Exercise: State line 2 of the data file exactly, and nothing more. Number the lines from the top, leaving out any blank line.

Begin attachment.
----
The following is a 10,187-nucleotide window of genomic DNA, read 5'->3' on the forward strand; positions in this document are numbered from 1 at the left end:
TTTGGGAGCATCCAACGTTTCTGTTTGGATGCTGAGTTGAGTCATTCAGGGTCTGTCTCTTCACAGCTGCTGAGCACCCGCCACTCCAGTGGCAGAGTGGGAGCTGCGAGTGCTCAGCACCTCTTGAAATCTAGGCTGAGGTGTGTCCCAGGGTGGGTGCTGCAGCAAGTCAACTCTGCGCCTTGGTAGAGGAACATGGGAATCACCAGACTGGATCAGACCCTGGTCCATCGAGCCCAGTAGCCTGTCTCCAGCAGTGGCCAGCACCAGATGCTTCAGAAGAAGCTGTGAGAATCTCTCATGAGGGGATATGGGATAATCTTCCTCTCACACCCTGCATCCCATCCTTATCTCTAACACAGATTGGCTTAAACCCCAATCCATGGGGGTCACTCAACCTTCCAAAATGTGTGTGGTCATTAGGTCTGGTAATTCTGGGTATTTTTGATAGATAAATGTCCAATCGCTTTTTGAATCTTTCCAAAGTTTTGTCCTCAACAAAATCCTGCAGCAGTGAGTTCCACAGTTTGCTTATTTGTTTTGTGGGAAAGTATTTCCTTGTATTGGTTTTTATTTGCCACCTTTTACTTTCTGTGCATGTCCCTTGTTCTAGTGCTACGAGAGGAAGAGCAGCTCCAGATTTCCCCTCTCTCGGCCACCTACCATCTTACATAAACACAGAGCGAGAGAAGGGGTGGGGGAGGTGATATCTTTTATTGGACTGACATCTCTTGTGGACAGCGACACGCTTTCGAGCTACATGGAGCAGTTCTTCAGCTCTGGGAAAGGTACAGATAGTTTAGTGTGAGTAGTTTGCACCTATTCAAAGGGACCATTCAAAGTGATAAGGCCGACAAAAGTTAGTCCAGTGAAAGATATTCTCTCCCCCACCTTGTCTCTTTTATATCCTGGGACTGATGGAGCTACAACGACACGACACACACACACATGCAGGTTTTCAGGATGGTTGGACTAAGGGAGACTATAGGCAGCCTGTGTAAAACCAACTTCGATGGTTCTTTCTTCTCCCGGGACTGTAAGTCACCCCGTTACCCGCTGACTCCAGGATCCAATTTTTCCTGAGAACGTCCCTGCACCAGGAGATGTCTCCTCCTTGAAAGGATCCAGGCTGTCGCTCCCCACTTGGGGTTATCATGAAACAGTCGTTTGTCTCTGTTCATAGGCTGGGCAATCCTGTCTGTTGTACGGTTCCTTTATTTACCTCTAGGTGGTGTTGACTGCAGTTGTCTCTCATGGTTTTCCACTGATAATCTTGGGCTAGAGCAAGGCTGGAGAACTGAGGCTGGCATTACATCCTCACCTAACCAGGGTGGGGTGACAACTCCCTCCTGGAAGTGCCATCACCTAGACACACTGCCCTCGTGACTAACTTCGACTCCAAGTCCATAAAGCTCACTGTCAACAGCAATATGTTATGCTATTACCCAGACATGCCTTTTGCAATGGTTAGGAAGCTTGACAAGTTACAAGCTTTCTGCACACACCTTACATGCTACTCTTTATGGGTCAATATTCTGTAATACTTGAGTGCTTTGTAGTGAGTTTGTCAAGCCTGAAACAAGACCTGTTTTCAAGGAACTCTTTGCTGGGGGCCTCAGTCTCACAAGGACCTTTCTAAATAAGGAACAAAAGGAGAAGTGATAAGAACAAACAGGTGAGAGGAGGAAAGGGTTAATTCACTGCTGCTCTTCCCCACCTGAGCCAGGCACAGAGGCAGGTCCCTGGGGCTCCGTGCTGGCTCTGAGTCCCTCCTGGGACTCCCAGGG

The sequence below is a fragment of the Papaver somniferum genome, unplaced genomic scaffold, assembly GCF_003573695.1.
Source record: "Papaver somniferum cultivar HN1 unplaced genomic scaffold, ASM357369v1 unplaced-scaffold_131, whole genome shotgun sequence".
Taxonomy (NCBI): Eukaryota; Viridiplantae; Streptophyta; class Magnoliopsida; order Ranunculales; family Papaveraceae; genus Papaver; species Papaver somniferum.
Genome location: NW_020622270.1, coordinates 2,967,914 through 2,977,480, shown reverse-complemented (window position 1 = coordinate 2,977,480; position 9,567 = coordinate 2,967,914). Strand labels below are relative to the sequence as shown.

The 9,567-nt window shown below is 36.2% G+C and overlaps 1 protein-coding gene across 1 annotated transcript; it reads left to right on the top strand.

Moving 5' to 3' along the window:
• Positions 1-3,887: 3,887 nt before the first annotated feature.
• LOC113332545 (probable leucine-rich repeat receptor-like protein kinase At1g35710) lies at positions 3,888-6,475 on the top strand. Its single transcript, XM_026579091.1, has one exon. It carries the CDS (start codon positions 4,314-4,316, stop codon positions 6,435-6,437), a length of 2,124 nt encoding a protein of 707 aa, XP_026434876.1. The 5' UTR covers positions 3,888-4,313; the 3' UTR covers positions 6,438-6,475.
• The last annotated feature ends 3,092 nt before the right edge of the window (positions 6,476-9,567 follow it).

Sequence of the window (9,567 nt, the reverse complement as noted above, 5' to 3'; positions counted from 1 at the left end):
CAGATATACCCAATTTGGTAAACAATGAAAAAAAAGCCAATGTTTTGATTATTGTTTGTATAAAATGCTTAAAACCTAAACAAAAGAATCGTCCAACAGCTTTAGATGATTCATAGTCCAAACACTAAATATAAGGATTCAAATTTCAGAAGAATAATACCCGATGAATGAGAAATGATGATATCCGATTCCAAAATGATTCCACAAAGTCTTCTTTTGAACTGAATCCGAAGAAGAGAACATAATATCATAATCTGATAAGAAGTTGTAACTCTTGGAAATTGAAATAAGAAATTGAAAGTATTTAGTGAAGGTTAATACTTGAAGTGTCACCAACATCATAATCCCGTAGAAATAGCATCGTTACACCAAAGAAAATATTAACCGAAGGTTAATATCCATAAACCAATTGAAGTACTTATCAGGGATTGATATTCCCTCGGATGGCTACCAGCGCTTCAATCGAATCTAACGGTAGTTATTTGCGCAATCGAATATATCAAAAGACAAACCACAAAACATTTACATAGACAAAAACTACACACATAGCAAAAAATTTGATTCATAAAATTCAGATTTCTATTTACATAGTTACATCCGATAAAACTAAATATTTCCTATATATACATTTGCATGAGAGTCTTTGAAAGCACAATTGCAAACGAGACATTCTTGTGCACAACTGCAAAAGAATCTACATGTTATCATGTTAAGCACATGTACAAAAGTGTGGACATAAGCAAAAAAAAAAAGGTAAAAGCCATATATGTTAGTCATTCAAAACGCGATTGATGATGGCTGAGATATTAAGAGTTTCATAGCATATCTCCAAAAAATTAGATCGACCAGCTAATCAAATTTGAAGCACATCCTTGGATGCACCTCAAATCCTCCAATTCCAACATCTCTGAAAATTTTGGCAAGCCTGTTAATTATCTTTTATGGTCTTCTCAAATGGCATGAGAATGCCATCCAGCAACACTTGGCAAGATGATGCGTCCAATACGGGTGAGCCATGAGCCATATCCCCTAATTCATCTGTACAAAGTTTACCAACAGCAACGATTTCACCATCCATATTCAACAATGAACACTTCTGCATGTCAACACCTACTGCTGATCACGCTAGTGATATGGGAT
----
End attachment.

TTTGGGAGCATCCAACGTTTCTGTTTGGATGCTGAGTTGAGTCATTCAGGGTCTGTCTCTTCACAGCTGCTGAGCACCCGCCACTCCAGTGGCAGAGTGGGAGCTGCGAGTGCTCAGCACCTCTTGAAATCTAGGCTGAGGTGTGTCCCAGGGTGGGTGCTGCAGCAAGTCAACTCTGCGCCTTGGTAGAGGAACATGGGAATCACCAGACTGGATCAGACCCTGGTCCATCGAGCCCAGTAGCCTGTCTCCAGCAGTGGCCAGCACCAGATGCTTCAGAAGAAGCTGTGAGAATCTCTCATGAGGGGATATGGGATAATCTTCCTCTCACACCCTGCATCCCATCCTTATCTCTAACACAGATTGGCTTAAACCCCAATCCATGGGGGTCACTCAACCTTCCAAAATGTGTGTGGTCATTAGGTCTGGTAATTCTGGGTATTTTTGATAGATAAATGTCCAATCGCTTTTTGAATCTTTCCAAAGTTTTGTCCTCAACAAAATCCTGCAGCAGTGAGTTCCACAGTTTGCTTATTTGTTTTGTGGGAAAGTATTTCCTTGTATTGGTTTTTATTTGCCACCTTTTACTTTCTGTGCATGTCCCTTGTTCTAGTGCTACGAGAGGAAGAGCAGCTCCAGATTTCCCCTCTCTCGGCCACCTACCATCTTACATAAACACAGAGCGAGAGAAGGGGTGGGGGAGGTGATATCTTTTATTGGACTGACATCTCTTGTGGACAGCGACACGCTTTCGAGCTACATGGAGCAGTTCTTCAGCTCTGGGAAAGGTACAGATAGTTTAGTGTGAGTAGTTTGCACCTATTCAAAGGGACCATTCAAAGTGATAAGGCCGACAAAAGTTAGTCCAGTGAAAGATATTCTCTCCCCCACCTTGTCTCTTTTATATCCTGGGACTGATGGAGCTACAACGACACGACACACACACACATGCAGGTTTTCAGGATGGTTGGACTAAGGGAGACTATAGGCAGCCTGTGTAAAACCAACTTCGATGGTTCTTTCTTCTCCCGGGACTGTAAGTCACCCCGTTACCCGCTGACTCCAGGATCCAATTTTTCCTGAGAACGTCCCTGCACCAGGAGATGTCTCCTCCTTGAAAGGATCCAGGCTGTCGCTCCCCACTTGGGGTTATCATGAAACAGTCGTTTGTCTCTGTTCATAGGCTGGGCAATCCTGTCTGTTGTACGGTTCCTTTATTTACCTCTAGGTGGTGTTGACTGCAGTTGTCTCTCATGGTTTTCCACTGATAATCTTGGGCTAGAGCAAGGCTGGAGAACTGAGGCTGGCATTACATCCTCACCTAACCAGGGTGGGGTGACAACTCCCTCCTGGAAGTGCCATCACCTAGACACACTGCCCTCGTGACTAACTTCGACTCCAAGTCCATAAAGCTCACTGTCAACAGCAATATGTTATGCTATTACCCAGACATGCCTTTTGCAATGGTTAGGAAGCTTGACAAGTTACAAGCTTTCTGCACACACCTTACATGCTACTCTTTATGGGTCAATATTCTGTAATACTTGAGTGCTTTGTAGTGAGTTTGTCAAGCCTGAAACAAGACCTGTTTTCAAGGAACTCTTTGCTGGGGGCCTCAGTCTCACAAGGACCTTTCTAAATAAGGAACAAAAGGAGAAGTGATAAGAACAAACAGGTGAGAGGAGGAAAGGGTTAATTCACTGCTGCTCTTCCCCACCTGAGCCAGGCACAGAGGCAGGTCCCTGGGGCTCCGTGCTGGCTCTGAGTCCCTCCTGGGACTCCCAGGG